Fat Mike reveals the 30 most important LPs he’s put out on Fat Wreck
The Fat Wreck Chords co-founder and NOFX mouthpiece discusses the records that made his label great and the legends behind them.August 15, 2020
Fat Wreck Chords, the record label started by NOFX frontman/bassist “Fat Mike” Burkett is celebrating its 30th anniversary. That’s three decades of defining the sound of West Coast punk and fighting the power. Fat Wreck has amassed a catalog of recordings by fledgling upstarts, stone cold icons and a couple of crucial compilations, as well. We were too busy to bake Mike a cake (or some really special brownies). Instead, we asked him to tell us his picks for the 30 most important records in the Fat Wreck discography.
We’re smart enough not to suggest any parameters to Fat Mike. He set all the ground rules for this particular exercise. For instance, he insisted none of his selections be numbered. Does it matter? What would the difference be between #20 and #17? Less cowbell? Mike’s explanation is both pragmatic and completely understandable.
Not to be hyperbolic, but this APTV clip is truly one of our favorite moments. Even if you haven’t heard half of these bands, Fat Mike always has an amazing story to go with each of them. There was that one bunch from Florida who went out on tour with NOFX for a couple days thinking it would be a breeze. Until Mike told them sleeping on tour was prohibited. His stories aren’t always laugh riots, either. Mike shares some solemn thoughts about people who are no longer with us. He’s also his own worse critic, discussing his dark creative moments and lamenting how one of the bands he’s in are “totally dysfunctional.”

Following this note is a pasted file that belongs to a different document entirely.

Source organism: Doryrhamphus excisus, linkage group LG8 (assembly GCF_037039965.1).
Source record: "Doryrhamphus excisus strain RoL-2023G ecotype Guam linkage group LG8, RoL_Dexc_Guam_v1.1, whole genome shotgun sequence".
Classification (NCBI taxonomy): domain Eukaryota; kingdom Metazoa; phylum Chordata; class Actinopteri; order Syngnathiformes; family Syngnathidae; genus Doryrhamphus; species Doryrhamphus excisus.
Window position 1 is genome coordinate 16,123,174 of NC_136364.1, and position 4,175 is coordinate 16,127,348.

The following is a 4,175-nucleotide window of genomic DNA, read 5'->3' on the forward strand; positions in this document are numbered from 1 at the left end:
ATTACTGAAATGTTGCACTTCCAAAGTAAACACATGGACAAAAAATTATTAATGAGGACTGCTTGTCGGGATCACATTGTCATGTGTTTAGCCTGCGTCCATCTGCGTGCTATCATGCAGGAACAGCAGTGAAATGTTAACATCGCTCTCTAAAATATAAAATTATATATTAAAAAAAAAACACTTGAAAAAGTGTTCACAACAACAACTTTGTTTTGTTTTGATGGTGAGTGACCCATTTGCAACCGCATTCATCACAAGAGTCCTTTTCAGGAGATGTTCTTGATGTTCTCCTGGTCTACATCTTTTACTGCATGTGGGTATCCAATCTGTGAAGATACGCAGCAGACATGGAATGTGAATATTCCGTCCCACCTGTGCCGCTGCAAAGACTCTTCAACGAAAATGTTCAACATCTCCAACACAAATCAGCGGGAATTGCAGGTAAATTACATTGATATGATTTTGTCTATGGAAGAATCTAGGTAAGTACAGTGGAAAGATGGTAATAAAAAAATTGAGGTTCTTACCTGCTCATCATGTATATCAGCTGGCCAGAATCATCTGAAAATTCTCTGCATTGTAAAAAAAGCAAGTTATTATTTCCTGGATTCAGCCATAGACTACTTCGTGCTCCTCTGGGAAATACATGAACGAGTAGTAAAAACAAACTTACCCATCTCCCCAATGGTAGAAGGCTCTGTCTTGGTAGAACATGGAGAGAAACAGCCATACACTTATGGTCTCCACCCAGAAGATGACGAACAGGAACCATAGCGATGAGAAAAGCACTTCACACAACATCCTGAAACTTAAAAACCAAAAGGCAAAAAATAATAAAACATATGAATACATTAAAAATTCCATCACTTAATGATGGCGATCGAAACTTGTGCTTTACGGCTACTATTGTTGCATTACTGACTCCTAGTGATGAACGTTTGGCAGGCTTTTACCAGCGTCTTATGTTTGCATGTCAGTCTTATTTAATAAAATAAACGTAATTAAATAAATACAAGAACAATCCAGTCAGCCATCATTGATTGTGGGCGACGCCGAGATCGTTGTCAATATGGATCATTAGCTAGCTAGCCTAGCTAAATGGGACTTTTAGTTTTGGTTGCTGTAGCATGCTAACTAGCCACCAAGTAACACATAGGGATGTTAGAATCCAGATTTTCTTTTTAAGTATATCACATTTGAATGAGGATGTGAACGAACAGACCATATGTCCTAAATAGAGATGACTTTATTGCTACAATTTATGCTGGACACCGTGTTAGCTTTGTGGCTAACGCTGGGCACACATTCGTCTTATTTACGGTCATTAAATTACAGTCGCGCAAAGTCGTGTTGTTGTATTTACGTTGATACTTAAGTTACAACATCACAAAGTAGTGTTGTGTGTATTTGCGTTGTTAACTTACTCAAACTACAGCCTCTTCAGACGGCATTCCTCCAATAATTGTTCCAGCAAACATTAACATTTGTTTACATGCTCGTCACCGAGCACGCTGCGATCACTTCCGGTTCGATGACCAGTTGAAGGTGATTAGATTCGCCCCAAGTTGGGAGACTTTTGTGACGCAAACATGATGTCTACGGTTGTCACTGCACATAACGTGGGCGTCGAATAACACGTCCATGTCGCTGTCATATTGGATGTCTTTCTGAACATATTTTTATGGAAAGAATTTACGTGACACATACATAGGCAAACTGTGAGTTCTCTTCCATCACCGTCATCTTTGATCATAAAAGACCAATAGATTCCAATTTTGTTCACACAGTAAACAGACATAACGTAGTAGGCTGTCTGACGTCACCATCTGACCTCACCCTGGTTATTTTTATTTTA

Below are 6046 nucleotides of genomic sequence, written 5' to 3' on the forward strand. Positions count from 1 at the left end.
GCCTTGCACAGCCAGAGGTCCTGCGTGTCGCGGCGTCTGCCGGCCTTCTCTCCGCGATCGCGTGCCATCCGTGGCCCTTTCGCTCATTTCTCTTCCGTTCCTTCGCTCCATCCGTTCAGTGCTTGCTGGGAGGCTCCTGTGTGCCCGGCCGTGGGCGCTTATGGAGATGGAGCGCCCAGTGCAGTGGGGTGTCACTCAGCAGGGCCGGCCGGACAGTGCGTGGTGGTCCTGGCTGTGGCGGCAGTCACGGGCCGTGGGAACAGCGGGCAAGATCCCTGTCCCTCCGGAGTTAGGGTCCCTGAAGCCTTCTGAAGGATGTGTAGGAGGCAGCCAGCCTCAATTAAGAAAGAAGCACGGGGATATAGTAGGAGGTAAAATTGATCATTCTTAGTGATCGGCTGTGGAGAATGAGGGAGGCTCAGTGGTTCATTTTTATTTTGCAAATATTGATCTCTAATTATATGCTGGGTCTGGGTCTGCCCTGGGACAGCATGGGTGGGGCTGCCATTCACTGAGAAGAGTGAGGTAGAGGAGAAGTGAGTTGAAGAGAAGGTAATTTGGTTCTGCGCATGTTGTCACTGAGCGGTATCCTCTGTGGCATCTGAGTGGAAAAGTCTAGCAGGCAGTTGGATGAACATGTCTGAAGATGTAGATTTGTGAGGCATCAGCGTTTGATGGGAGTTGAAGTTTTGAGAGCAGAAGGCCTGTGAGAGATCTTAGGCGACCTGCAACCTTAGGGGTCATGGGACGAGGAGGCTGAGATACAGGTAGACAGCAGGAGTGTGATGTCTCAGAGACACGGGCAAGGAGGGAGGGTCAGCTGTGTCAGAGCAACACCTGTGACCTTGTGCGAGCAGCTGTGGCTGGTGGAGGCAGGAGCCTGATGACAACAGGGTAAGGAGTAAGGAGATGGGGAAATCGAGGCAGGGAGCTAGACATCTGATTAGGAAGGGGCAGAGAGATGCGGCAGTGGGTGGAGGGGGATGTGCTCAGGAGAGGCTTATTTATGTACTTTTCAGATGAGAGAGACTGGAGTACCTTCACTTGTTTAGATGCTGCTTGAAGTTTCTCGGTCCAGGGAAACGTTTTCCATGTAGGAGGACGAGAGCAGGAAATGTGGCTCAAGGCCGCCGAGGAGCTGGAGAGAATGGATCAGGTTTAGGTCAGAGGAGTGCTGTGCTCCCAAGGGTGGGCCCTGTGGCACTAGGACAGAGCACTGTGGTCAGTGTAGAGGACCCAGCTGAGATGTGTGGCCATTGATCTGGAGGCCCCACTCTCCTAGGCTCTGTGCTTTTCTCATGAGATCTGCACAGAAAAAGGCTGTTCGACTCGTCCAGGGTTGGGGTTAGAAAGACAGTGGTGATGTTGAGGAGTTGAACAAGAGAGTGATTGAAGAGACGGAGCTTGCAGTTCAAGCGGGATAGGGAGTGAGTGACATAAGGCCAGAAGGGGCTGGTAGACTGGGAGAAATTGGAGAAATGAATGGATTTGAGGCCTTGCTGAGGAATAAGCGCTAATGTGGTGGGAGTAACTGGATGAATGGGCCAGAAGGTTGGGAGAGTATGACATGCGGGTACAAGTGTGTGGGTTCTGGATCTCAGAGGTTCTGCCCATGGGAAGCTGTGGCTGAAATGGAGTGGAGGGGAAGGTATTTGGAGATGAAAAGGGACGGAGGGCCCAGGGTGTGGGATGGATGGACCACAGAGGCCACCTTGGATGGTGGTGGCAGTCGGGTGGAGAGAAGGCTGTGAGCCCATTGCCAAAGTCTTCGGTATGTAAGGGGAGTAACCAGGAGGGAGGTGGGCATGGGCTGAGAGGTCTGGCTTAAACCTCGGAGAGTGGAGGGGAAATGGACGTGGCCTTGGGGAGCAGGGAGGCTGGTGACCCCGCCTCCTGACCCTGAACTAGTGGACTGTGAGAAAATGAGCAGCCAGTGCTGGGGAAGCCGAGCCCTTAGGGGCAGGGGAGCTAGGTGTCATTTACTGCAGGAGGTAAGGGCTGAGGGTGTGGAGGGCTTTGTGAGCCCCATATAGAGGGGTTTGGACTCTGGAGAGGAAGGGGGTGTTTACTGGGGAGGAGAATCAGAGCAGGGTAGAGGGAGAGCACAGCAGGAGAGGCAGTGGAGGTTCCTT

At other points, Fat Mike serves a little tea, damns things with faint praise and looks quite fetching in his new dress. Fat Wreck Chords came to being in a world where seven-inches with non-lp tracks were the shit and compact discs were a hot commodity. Yet Mike is still out there making music, making waves and making us feel like punk is still us vs. them. When so many bands are breaking up and labels are folding, Fat Wreck’s commitment to punk comes off as positively eternal.